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Review: Knock at the Cabin

Review: Knock at the Cabin

Today marks the theatrical release of Knock at the Cabin, the latest outing from director M. Night Shyamalan. Knock at the Cabin is an adaptation of the 2018 novel The Cabin at the End of the World by Paul Tremblay. It is labeled as an “apocalyptic psychological horror” film and stars Dave Bautista, Jonathan Groff, and Ben Aldridge.

WARNING: Spoilers Ahead!

Zero to One Hundred

As I sat in the theater watching the beginning of this movie, I wondered to myself, “How quickly are we going to be getting into the meat of the plot?” I was quickly answered with, “Almost immediately.” As anyone who has seen the trailer knows, the film follows a couple, Eric and Andrew, and their daughter, Wen, as they are essentially held hostage by what appears to be a doomsday cult. The couple are forced to make the decision to sacrifice one of themselves or the world will end. Well, it gets right to that point within the first ten minutes of the film. Instead of giving us backstory on any of the characters leading up to the main story, backstory is sprinkled throughout.

Admittedly I’ve never been a fan of that style of storytelling as it makes it more difficult to become invested in the characters, negating the emotional impact of when tragedy strikes. However, issues with the film run deeper than this.

Attempted Plot Twists

One key plot point to this movie is that the couple being attacked are a same-sex couple. This is incredibly relevant to the story, because the movie brings you to a point where it is implied that the couple is being attacked for who they are. The antagonists, Leonard, Redmond, Adriane, and Sabrina state multiple times that they didn’t even know who the couple were, they were just following visions they were shown.

One of the attackers, Redmond, in particular was pinpointed as a man that had assaulted the couple in a bar a few years ago because of who they were, leading you to believe that it is just a group of homophobic monsters attacking this couple because of their identity. However, it ends up not even being a factor. This part of the film felt like an attempt at the patented M. Night twist, but just comes off as rushed and irrelevant. There are also hints that push you to believe that the group timed this attack with pre-recorded news reports to continue using the apocalypse as a tool to trick the couple into hurting each other. Again, this just ends up being irrelevant as it’s revealed to simply be not true.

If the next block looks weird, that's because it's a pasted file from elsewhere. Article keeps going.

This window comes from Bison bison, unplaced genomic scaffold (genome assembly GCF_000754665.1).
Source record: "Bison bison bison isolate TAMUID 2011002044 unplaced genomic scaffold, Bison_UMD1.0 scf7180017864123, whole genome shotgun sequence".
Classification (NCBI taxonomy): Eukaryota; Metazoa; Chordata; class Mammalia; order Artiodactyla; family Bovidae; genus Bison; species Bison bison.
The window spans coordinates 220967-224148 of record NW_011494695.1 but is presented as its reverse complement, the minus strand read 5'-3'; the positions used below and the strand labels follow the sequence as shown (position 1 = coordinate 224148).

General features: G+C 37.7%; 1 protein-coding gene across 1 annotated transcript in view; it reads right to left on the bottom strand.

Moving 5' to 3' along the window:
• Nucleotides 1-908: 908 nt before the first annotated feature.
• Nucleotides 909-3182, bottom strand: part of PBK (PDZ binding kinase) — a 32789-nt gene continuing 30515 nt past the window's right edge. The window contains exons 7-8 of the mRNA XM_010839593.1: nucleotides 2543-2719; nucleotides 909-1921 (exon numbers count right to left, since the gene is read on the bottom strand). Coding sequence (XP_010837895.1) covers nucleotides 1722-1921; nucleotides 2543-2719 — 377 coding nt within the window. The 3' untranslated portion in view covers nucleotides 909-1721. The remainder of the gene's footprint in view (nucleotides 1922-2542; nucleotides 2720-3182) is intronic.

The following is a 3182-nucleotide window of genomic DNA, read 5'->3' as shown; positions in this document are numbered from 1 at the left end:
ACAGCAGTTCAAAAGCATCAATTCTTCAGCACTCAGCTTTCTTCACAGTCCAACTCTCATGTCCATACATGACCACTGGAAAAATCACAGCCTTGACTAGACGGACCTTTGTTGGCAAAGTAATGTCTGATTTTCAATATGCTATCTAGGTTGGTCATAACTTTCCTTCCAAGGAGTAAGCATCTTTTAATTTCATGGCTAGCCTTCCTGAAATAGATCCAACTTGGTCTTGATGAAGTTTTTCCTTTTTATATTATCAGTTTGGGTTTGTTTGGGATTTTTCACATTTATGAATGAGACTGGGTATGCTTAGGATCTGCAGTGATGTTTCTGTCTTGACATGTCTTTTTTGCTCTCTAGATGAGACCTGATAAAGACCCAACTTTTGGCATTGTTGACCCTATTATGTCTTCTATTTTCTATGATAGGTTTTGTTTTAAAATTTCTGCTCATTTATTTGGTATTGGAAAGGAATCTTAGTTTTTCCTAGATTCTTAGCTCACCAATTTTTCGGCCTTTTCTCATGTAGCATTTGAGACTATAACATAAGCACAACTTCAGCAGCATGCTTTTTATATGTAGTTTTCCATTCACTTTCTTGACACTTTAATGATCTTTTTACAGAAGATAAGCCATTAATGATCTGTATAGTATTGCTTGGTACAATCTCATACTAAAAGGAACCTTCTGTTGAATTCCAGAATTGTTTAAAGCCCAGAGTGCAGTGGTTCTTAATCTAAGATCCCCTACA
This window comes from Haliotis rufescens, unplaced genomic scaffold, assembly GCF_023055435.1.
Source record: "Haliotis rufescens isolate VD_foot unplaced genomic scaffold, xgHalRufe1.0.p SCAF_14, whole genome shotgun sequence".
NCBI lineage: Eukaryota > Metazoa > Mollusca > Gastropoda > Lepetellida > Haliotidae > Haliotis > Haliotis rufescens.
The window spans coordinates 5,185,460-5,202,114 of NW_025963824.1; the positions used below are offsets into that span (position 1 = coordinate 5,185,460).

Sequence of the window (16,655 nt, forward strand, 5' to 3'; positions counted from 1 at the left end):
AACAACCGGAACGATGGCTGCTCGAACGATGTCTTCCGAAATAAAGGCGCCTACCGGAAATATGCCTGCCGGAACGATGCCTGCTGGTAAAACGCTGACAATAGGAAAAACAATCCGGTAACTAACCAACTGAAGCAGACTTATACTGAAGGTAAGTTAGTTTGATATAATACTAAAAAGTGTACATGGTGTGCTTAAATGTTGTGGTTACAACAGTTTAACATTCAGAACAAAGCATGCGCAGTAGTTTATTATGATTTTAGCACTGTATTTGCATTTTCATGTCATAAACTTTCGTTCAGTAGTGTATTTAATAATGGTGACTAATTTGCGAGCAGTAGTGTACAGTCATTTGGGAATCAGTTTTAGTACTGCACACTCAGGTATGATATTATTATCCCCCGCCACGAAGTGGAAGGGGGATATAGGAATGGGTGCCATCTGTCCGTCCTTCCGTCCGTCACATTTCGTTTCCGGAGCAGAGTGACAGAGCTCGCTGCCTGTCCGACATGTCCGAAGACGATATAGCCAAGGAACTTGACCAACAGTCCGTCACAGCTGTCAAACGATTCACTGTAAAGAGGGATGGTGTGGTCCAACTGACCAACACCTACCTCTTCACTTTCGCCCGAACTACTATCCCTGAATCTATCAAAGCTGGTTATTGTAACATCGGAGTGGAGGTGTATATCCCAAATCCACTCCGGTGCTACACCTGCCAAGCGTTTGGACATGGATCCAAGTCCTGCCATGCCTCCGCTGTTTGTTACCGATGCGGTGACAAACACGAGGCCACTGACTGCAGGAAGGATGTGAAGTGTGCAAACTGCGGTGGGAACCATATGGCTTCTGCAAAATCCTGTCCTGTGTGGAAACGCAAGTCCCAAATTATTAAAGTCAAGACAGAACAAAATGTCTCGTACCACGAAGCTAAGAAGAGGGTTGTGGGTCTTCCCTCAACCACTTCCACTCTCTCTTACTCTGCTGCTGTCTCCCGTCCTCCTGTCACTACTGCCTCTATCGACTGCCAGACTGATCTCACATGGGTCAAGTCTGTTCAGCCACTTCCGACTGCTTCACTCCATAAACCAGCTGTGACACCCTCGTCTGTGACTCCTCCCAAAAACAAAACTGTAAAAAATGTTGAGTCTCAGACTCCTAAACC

Some Positives Are There

I figured before I continue to highlight the negatives of Knock at the Cabin, I’d speak on something I felt was done well. The cast’s performance in this film was pretty solid. Although certain parts of the dialogue were clunky at times, overall the acting was great. The antagonists really portrayed this emotion of not wanting to do what they’re doing but needing to for humanity. At one point we get a flashback that highlights some of the character flaws of the couple. Andrew is a hot head with a bad temper, and Eric can question things too deeply. This is actually a good clarification to highlight why they behave so differently during the attack. However, once again, I feel this would’ve made more sense leading into the main story instead of sprinkled in.

Another Adaptation Gone Awry?

As previously noted Knock at the Cabin is an adaptation of a novel, and it’s not the first by Shyamalan. His previous film, Old, was also an adaptation of a novel. People have been upset that Shyamalan has a history of not crediting the novels in the marketing materials for these films, but I disagree with that sentiment. The reason is that the adaptations are not great. Old was poorly received by critics and even more so by fans of the book. The same can be said for Knock at the Cabin. While not as critically panned as Old, fans of the Cabin at the End of the World have already been in an uproar over some very significant changes made in the film. Obviously fans of books have a history of of saying things like “the books are better,” but the heavy handed changes made by Shyamalan surpass most adaptations.

Is It Worth a Watch, Though?

All-in-all, Knock at the Cabin has enough going for it to be worth checking out. If you’re expecting something groundbreaking like Signs, temper your expectations. However, the cast brings enough emotion to warrant watching at least once.

Knock at the Cabin is now in theaters.

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